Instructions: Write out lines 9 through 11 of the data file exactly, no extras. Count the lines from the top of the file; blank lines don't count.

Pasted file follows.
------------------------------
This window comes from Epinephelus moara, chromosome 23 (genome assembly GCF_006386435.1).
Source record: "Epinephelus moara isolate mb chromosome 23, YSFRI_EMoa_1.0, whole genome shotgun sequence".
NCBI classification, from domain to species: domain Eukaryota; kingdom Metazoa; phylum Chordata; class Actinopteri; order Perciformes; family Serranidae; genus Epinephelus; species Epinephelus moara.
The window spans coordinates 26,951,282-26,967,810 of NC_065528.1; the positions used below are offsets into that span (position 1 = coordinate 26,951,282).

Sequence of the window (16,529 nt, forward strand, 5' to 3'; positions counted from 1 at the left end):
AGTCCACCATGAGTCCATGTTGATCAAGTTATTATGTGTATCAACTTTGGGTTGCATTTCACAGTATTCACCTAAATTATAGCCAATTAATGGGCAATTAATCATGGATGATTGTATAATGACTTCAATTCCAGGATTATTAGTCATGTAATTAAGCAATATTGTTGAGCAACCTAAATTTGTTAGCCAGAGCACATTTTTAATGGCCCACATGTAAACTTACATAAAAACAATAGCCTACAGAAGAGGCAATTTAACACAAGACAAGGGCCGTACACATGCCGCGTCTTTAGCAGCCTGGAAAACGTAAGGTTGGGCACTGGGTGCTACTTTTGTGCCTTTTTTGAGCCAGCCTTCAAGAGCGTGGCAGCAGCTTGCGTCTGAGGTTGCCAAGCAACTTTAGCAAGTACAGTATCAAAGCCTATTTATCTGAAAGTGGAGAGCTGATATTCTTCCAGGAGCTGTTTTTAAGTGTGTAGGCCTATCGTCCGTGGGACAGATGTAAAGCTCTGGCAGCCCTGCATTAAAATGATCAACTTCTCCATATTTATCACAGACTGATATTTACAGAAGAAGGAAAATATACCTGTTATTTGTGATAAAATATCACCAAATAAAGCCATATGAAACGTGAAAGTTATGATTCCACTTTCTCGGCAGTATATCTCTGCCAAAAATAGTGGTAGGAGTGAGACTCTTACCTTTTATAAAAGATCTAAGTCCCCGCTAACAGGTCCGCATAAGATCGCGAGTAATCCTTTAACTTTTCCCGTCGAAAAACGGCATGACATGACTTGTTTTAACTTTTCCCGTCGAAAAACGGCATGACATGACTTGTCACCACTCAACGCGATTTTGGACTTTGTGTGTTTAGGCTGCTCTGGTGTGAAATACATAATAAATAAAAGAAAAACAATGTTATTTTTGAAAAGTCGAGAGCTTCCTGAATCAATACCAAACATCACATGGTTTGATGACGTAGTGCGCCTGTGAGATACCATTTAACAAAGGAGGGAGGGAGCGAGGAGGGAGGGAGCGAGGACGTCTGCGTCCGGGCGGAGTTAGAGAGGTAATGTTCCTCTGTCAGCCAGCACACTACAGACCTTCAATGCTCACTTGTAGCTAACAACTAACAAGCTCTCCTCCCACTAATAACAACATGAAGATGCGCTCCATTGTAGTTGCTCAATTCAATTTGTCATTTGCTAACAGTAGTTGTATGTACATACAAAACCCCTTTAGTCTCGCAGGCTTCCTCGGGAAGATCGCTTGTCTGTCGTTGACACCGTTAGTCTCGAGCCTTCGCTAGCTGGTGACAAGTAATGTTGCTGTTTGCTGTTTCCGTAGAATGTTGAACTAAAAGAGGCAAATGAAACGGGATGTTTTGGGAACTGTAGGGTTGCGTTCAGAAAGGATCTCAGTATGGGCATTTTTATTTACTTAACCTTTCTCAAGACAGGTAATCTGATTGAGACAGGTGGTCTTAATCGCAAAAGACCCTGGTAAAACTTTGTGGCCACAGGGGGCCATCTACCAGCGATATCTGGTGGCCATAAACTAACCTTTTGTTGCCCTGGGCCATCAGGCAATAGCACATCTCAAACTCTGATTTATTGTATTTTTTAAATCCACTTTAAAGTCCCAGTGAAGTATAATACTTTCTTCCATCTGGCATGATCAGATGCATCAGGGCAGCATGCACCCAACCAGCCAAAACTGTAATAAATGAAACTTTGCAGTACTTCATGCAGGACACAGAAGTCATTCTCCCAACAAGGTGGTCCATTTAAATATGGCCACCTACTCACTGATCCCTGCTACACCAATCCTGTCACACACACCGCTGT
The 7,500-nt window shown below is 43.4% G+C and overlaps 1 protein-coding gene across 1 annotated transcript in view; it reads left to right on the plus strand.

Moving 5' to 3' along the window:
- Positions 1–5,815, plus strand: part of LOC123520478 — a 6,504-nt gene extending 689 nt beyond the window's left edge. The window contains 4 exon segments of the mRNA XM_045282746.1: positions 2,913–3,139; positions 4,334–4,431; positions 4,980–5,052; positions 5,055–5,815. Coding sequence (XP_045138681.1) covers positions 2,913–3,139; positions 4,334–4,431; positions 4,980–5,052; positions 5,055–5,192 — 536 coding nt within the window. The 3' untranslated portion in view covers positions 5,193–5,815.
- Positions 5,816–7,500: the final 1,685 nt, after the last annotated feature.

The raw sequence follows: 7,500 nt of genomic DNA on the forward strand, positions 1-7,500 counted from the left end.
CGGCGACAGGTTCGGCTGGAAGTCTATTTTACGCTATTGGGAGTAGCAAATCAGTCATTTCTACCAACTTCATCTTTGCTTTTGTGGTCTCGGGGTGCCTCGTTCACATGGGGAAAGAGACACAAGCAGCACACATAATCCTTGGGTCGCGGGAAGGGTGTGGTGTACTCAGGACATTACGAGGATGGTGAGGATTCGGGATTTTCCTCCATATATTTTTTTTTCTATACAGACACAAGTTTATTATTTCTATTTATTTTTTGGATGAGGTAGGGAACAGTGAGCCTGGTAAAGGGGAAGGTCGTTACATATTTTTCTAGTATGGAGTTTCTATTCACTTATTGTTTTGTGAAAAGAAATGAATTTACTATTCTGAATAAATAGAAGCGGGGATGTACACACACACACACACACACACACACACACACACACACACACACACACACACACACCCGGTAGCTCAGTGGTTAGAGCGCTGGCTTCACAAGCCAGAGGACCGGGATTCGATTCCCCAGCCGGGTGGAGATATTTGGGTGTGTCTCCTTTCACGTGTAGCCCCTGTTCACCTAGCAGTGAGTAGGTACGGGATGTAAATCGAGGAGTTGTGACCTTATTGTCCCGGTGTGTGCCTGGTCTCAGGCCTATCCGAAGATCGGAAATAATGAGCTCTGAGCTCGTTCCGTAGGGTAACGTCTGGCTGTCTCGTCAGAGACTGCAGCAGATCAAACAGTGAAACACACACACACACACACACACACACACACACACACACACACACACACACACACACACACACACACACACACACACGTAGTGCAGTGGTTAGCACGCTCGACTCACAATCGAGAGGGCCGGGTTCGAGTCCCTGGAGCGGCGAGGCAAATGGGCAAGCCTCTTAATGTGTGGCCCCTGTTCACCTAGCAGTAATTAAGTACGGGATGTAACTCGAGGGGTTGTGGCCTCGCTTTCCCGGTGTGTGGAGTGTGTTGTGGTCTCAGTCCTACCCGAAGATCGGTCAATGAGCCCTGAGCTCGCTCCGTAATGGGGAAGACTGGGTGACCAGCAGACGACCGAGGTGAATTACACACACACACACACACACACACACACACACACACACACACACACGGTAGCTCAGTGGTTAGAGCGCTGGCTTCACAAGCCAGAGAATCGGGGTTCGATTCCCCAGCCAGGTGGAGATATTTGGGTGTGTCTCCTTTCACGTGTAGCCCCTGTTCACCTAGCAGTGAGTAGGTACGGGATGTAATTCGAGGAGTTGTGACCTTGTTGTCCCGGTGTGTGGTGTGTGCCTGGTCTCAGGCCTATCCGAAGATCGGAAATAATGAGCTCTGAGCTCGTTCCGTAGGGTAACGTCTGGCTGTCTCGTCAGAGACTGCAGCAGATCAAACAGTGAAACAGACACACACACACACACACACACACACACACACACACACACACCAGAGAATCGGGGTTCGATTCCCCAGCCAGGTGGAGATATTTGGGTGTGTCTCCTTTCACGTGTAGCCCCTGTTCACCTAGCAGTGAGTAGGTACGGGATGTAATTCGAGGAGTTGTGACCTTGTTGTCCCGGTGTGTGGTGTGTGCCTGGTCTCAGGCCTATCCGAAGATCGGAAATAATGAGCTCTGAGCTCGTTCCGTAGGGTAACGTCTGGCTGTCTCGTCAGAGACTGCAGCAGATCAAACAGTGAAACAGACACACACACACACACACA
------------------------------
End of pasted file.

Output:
- Positions 1–5,815, plus strand: part of LOC123520478 — a 6,504-nt gene extending 689 nt beyond the window's left edge. The window contains 4 exon segments of the mRNA XM_045282746.1: positions 2,913–3,139; positions 4,334–4,431; positions 4,980–5,052; positions 5,055–5,815. Coding sequence (XP_045138681.1) covers positions 2,913–3,139; positions 4,334–4,431; positions 4,980–5,052; positions 5,055–5,192 — 536 coding nt within the window. The 3' untranslated portion in view covers positions 5,193–5,815.
- Positions 5,816–7,500: the final 1,685 nt, after the last annotated feature.

The raw sequence follows: 7,500 nt of genomic DNA on the forward strand, positions 1-7,500 counted from the left end.